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The Cause: Everybody Dance Now!
Jackie Rotman, 19
Hometown: Santa Barbara, California
Family: Dad Kenneth; mom Kate; brother Robert, 20; and sister Madison, 12
An audience was staring at 12-year-old Jackie Rotman because the music had cut out in the middle of her dance performance for a group of Santa Barbara teens. But instead of panicking, Jackie pulled audience members onstage—and realized that "dance could bring people of all backgrounds together and make them feel happy and confident," she says. "I remember thinking that day that I somehow wanted to bring dance classes to people who otherwise wouldn't have the chance."
Over the next year and a half, Jackie set up a bank account, applied for grants, got insurance, and raised funds. By the time she was 14, Everybody Dance Now! (EDN)—with three other teens at her studio also teaching sessions—was offering free weekly hip-hop dance classes to lower-income children at local youth centers, after-school programs, and homeless shelters. The students perform for retirees and community groups. "It's beautiful to see the kids come out of their shells and experience the joy of giving back through performing," Jackie says.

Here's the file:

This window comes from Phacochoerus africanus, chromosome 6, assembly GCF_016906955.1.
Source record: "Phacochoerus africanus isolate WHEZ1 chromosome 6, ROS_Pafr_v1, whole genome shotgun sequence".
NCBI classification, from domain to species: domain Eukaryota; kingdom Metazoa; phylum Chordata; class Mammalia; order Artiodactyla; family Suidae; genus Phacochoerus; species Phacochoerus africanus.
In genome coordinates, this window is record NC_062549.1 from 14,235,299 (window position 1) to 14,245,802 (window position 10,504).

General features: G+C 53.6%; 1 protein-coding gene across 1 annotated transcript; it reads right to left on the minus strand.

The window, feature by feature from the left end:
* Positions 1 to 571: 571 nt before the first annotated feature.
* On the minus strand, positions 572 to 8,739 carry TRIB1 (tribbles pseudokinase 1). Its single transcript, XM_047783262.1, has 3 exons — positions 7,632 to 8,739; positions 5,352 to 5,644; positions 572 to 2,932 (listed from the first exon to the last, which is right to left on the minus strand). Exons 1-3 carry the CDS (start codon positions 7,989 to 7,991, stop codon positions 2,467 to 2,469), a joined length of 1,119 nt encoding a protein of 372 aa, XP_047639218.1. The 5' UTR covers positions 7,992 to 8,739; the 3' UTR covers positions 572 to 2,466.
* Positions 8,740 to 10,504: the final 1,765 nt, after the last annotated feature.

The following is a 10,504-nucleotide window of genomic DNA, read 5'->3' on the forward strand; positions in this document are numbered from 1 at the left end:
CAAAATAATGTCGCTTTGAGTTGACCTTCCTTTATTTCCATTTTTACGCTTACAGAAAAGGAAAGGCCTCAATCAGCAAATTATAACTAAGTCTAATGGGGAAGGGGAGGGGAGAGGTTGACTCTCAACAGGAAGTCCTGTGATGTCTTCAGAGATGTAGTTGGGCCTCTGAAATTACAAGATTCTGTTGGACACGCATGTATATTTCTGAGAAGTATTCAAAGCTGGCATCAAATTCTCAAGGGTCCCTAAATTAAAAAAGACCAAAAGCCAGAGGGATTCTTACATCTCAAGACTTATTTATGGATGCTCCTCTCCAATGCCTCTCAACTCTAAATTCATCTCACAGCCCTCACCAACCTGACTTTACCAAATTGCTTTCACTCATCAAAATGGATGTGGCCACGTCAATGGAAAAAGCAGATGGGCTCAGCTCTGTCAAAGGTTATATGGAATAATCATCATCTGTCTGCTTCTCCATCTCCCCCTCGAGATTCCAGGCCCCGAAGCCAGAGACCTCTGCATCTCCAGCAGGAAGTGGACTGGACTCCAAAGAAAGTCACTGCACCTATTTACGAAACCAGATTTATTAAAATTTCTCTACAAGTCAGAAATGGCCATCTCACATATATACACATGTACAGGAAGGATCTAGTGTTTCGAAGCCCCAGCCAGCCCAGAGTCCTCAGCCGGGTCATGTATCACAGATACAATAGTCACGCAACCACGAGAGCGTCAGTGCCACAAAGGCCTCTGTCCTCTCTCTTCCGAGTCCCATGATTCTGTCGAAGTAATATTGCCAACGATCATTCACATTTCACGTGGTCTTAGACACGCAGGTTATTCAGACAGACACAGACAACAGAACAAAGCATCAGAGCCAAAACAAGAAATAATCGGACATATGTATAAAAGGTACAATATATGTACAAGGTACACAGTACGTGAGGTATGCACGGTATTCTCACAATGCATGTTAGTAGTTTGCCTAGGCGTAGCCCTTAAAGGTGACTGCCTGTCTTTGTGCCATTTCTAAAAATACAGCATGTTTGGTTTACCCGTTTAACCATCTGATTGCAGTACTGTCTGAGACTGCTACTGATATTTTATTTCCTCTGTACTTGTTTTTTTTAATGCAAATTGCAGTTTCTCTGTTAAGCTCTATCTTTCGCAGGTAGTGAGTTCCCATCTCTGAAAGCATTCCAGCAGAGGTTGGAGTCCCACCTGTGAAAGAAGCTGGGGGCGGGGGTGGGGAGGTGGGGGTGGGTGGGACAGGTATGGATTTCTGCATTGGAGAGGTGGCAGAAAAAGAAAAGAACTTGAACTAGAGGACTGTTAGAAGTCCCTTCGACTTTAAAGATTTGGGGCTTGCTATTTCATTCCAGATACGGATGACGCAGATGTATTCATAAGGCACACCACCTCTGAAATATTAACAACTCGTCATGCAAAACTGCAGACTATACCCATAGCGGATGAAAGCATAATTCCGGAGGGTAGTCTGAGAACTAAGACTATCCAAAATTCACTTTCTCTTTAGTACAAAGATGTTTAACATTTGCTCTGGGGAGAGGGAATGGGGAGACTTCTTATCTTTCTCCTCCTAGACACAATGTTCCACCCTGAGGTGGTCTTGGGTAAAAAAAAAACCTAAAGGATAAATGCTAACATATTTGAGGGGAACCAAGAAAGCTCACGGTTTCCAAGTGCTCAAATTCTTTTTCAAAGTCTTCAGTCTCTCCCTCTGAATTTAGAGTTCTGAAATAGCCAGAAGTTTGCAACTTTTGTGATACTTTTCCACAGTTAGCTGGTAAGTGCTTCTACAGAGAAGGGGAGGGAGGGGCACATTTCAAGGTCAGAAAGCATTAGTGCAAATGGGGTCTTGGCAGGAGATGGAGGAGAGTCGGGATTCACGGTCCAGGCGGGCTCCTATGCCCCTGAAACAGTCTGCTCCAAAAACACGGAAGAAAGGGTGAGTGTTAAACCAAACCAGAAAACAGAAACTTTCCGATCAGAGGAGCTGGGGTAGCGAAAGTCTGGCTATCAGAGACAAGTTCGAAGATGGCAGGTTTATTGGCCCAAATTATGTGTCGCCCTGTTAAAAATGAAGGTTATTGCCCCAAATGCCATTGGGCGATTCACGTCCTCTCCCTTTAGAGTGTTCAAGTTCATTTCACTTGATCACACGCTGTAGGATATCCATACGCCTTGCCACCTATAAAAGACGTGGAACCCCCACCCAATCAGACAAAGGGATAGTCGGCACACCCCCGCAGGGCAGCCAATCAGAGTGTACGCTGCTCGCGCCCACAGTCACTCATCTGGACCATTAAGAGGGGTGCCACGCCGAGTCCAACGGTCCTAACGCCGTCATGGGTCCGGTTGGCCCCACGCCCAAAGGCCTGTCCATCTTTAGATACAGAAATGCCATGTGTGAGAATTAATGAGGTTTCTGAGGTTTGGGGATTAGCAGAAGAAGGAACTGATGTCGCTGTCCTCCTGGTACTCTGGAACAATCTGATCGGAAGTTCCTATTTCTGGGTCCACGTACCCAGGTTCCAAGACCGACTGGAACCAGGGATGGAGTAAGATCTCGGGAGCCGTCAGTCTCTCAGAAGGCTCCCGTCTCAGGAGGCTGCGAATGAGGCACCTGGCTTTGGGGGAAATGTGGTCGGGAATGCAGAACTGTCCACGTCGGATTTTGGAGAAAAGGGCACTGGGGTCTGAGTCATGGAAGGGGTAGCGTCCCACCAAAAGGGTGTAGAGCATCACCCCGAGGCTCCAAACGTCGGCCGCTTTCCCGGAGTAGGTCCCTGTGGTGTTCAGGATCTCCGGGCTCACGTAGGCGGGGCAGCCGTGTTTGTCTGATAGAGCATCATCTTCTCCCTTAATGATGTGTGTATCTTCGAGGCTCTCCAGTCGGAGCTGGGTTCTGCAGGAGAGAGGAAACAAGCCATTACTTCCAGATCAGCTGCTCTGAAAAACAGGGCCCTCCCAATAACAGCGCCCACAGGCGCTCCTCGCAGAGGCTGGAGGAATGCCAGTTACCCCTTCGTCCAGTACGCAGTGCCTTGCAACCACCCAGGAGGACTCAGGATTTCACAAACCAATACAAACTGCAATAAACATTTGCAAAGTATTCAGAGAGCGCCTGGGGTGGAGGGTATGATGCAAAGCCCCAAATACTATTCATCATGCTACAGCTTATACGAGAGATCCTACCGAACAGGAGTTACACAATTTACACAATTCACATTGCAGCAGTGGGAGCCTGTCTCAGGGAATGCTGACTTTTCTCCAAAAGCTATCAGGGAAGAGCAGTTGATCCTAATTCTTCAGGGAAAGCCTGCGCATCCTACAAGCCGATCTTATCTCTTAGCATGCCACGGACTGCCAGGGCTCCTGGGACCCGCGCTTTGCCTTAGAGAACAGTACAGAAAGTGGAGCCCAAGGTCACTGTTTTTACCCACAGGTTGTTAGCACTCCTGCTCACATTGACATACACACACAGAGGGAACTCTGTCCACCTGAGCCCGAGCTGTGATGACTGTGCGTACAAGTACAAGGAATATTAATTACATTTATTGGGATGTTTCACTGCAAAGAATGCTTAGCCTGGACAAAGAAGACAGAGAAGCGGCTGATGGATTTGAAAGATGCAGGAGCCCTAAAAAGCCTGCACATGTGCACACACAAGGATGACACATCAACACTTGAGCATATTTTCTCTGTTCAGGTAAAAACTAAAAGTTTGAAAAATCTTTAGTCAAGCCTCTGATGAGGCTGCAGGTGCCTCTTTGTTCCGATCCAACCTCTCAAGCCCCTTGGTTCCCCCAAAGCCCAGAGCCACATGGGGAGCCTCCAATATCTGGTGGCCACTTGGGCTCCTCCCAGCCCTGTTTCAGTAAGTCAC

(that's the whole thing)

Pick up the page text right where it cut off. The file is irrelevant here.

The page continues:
As EDN grew, Jackie hired professional dancers to lead classes, in addition to the student volunteer teachers. She mentored other high schoolers who wanted to help, creating a nonprofit entirely managed by teens who maintain a performance troupe and form partnerships with community organizations like the Boys and Girls Clubs of America.
EDN has reached more than 1,000 kids and now offers 11 classes a week in Santa Barbara and 6 a week in Palo Alto, where Jackie is a sophomore at Stanford University. EDN chapters are also in the works across the country and abroad. Jackie remains the national director and still teaches one class a week, but has trained a team of high school students to run the Santa Barbara operation.
Jackie loves helping the younger directors grow as leaders. She says, "It's amazing to see them become empowered in their ability to create social change."
Originally published in the March 2011 issue of Family Circle magazine.